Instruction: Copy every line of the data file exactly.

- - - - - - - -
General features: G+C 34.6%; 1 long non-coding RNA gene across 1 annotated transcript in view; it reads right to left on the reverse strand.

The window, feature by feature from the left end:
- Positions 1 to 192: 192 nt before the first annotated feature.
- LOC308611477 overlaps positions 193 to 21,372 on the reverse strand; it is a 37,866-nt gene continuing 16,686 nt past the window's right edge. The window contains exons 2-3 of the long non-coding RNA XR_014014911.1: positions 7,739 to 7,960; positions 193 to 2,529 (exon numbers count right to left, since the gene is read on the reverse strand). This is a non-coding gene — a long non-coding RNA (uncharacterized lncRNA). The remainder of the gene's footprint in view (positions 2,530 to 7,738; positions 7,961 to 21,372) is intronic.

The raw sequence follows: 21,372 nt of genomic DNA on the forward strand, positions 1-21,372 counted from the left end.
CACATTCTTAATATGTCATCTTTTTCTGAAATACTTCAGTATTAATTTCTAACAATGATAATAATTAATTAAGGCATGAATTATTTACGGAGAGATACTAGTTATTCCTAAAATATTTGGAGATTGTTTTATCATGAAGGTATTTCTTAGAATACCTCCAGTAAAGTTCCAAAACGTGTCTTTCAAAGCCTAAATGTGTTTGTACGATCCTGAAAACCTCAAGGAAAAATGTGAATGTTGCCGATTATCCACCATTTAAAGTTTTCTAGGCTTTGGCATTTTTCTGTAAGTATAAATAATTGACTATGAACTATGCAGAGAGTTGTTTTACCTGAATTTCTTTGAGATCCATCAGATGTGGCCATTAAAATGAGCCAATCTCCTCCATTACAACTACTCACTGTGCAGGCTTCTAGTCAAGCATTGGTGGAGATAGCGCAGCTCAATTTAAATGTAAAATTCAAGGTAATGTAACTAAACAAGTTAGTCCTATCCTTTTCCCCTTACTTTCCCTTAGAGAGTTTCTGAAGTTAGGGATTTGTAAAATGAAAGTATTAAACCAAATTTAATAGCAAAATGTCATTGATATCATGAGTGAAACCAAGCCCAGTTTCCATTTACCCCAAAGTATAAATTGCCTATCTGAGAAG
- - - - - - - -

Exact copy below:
General features: G+C 34.6%; 1 long non-coding RNA gene across 1 annotated transcript in view; it reads right to left on the reverse strand.

The window, feature by feature from the left end:
- Positions 1 to 192: 192 nt before the first annotated feature.
- LOC308611477 overlaps positions 193 to 21,372 on the reverse strand; it is a 37,866-nt gene continuing 16,686 nt past the window's right edge. The window contains exons 2-3 of the long non-coding RNA XR_014014911.1: positions 7,739 to 7,960; positions 193 to 2,529 (exon numbers count right to left, since the gene is read on the reverse strand). This is a non-coding gene — a long non-coding RNA (uncharacterized lncRNA). The remainder of the gene's footprint in view (positions 2,530 to 7,738; positions 7,961 to 21,372) is intronic.

The raw sequence follows: 21,372 nt of genomic DNA on the forward strand, positions 1-21,372 counted from the left end.
CACATTCTTAATATGTCATCTTTTTCTGAAATACTTCAGTATTAATTTCTAACAATGATAATAATTAATTAAGGCATGAATTATTTACGGAGAGATACTAGTTATTCCTAAAATATTTGGAGATTGTTTTATCATGAAGGTATTTCTTAGAATACCTCCAGTAAAGTTCCAAAACGTGTCTTTCAAAGCCTAAATGTGTTTGTACGATCCTGAAAACCTCAAGGAAAAATGTGAATGTTGCCGATTATCCACCATTTAAAGTTTTCTAGGCTTTGGCATTTTTCTGTAAGTATAAATAATTGACTATGAACTATGCAGAGAGTTGTTTTACCTGAATTTCTTTGAGATCCATCAGATGTGGCCATTAAAATGAGCCAATCTCCTCCATTACAACTACTCACTGTGCAGGCTTCTAGTCAAGCATTGGTGGAGATAGCGCAGCTCAATTTAAATGTAAAATTCAAGGTAATGTAACTAAACAAGTTAGTCCTATCCTTTTCCCCTTACTTTCCCTTAGAGAGTTTCTGAAGTTAGGGATTTGTAAAATGAAAGTATTAAACCAAATTTAATAGCAAAATGTCATTGATATCATGAGTGAAACCAAGCCCAGTTTCCATTTACCCCAAAGTATAAATTGCCTATCTGAGAAG